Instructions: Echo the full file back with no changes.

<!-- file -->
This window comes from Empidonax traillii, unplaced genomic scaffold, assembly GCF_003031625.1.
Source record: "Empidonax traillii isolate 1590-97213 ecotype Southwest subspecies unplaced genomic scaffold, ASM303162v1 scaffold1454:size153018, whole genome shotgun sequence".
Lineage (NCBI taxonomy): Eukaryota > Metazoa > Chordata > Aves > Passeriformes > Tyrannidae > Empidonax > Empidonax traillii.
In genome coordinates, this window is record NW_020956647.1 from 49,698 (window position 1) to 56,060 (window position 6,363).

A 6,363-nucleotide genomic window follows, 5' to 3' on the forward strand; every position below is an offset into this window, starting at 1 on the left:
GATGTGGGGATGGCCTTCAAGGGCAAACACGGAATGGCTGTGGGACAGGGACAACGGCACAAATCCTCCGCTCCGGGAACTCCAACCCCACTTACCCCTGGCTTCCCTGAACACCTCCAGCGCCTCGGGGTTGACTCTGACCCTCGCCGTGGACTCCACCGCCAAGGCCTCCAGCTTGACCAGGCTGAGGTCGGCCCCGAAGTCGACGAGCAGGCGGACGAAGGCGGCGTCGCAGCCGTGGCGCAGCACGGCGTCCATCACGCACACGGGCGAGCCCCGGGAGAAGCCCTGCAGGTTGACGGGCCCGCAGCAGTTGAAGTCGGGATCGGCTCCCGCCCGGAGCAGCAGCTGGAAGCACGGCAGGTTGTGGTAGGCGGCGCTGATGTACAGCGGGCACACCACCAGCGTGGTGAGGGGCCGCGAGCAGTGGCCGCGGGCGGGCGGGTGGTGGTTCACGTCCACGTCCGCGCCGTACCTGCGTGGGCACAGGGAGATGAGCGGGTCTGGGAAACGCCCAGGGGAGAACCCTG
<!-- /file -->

This window comes from Empidonax traillii, unplaced genomic scaffold, assembly GCF_003031625.1.
Source record: "Empidonax traillii isolate 1590-97213 ecotype Southwest subspecies unplaced genomic scaffold, ASM303162v1 scaffold1454:size153018, whole genome shotgun sequence".
Lineage (NCBI taxonomy): Eukaryota > Metazoa > Chordata > Aves > Passeriformes > Tyrannidae > Empidonax > Empidonax traillii.
In genome coordinates, this window is record NW_020956647.1 from 49,698 (window position 1) to 56,060 (window position 6,363).

A 6,363-nucleotide genomic window follows, 5' to 3' on the forward strand; every position below is an offset into this window, starting at 1 on the left:
GATGTGGGGATGGCCTTCAAGGGCAAACACGGAATGGCTGTGGGACAGGGACAACGGCACAAATCCTCCGCTCCGGGAACTCCAACCCCACTTACCCCTGGCTTCCCTGAACACCTCCAGCGCCTCGGGGTTGACTCTGACCCTCGCCGTGGACTCCACCGCCAAGGCCTCCAGCTTGACCAGGCTGAGGTCGGCCCCGAAGTCGACGAGCAGGCGGACGAAGGCGGCGTCGCAGCCGTGGCGCAGCACGGCGTCCATCACGCACACGGGCGAGCCCCGGGAGAAGCCCTGCAGGTTGACGGGCCCGCAGCAGTTGAAGTCGGGATCGGCTCCCGCCCGGAGCAGCAGCTGGAAGCACGGCAGGTTGTGGTAGGCGGCGCTGATGTACAGCGGGCACACCACCAGCGTGGTGAGGGGCCGCGAGCAGTGGCCGCGGGCGGGCGGGTGGTGGTTCACGTCCACGTCCGCGCCGTACCTGCGTGGGCACAGGGAGATGAGCGGGTCTGGGAAACGCCCAGGGGAGAACCCTG